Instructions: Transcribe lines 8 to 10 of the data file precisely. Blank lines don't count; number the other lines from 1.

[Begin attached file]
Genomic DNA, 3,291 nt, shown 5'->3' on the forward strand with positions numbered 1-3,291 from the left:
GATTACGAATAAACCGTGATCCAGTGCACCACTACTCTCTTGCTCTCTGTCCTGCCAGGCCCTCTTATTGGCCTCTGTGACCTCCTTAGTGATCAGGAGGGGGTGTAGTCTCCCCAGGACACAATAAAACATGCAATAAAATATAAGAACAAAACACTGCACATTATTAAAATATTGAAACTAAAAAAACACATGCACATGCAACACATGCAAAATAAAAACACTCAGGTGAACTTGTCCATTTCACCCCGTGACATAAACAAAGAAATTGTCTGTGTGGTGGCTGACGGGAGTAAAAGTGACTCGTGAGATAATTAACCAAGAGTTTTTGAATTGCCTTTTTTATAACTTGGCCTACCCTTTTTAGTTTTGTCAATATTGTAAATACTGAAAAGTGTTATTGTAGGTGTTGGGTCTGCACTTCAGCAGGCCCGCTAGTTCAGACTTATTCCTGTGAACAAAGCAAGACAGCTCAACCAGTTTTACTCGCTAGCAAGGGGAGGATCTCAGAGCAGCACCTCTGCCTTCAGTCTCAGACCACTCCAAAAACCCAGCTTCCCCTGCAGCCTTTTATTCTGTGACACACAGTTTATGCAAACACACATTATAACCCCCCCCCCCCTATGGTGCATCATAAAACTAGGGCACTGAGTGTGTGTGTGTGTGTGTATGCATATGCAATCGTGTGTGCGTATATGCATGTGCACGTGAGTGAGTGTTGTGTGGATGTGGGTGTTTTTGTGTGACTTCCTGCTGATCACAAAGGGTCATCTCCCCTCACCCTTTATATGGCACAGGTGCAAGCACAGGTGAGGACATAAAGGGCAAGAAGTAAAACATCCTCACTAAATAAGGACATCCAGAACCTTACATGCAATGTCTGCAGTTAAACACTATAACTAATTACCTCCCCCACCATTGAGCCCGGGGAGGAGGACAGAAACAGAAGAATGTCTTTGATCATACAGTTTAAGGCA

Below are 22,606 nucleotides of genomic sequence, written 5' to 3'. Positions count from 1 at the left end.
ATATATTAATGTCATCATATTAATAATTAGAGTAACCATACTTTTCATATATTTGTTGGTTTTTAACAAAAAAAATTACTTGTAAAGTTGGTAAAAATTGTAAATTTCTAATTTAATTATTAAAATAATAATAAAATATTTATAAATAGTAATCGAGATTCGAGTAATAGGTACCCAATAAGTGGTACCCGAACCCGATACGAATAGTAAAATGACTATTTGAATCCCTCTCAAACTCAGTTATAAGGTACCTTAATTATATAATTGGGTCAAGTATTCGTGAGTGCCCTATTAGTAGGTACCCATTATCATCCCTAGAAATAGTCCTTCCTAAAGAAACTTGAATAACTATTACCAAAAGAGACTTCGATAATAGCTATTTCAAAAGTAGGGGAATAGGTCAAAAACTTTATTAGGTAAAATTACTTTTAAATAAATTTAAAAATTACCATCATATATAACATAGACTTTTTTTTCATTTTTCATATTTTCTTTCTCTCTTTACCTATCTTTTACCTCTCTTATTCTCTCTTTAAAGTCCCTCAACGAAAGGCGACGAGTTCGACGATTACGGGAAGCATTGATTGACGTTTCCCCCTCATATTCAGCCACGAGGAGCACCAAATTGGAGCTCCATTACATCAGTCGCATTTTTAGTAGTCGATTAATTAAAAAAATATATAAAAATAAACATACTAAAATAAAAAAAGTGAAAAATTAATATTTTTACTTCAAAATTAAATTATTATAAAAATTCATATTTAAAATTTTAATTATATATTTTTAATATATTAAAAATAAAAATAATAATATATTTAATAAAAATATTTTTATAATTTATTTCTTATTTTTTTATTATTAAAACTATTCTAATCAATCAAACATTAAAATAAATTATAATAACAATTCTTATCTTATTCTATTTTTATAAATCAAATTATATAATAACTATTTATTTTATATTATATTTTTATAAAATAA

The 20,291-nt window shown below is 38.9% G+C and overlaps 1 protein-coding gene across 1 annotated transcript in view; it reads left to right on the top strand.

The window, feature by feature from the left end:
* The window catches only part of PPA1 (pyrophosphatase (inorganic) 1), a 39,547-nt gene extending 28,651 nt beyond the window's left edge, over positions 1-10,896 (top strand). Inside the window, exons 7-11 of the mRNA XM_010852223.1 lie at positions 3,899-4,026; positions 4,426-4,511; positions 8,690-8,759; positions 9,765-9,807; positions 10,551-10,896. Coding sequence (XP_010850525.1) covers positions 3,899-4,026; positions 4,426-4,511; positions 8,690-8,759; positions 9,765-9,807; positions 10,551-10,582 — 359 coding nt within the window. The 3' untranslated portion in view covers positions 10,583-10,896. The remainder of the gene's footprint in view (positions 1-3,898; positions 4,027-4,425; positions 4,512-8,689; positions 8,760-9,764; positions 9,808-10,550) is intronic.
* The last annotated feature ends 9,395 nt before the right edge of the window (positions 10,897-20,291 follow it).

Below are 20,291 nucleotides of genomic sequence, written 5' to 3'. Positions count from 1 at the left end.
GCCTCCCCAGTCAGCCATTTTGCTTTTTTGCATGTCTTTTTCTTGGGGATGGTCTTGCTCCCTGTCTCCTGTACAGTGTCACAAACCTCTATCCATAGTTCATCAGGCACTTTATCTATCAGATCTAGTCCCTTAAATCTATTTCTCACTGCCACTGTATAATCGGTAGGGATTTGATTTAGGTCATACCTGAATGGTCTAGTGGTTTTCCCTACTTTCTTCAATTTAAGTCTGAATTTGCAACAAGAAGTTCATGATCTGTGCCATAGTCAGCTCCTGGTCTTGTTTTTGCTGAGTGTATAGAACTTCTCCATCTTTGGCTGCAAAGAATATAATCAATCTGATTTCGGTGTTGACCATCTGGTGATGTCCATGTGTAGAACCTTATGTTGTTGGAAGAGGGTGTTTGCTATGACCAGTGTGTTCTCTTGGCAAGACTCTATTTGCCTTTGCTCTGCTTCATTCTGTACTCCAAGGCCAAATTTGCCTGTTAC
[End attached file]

* The last annotated feature ends 9,395 nt before the right edge of the window (positions 10,897-20,291 follow it).

Below are 20,291 nucleotides of genomic sequence, written 5' to 3'. Positions count from 1 at the left end.
GCCTCCCCAGTCAGCCATTTTGCTTTTTTGCATGTCTTTTTCTTGGGGATGGTCTTGCTCCCTGTCTCCTGTACAGTGTCACAAACCTCTATCCATAGTTCATCAGGCACTTTATCTATCAGATCTAGTCCCTTAAATCTATTTCTCACTGCCACTGTATAATCGGTAGGGATTTGATTTAGGTCATACCTGAATGGTCTAGTGGTTTTCCCTACTTTCTTCAATTTAAGTCTGAATTTGCAACAAGAAGTTCATGATCTGTGCCATAGTCAGCTCCTGGTCTTGTTTTTGCTGAGTGTATAGAACTTCTCCATCTTTGGCTGCAAAGAATATAATCAATCTGATTTCGGTGTTGACCATCTGGTGATGTCCATGTGTAGAACCTTATGTTGTTGGAAGAGGGTGTTTGCTATGACCAGTGTGTTCTCTTGGCAAGACTCTATTTGCCTTTGCTCTGCTTCATTCTGTACTCCAAGGCCAAATTTGCCTGTTAC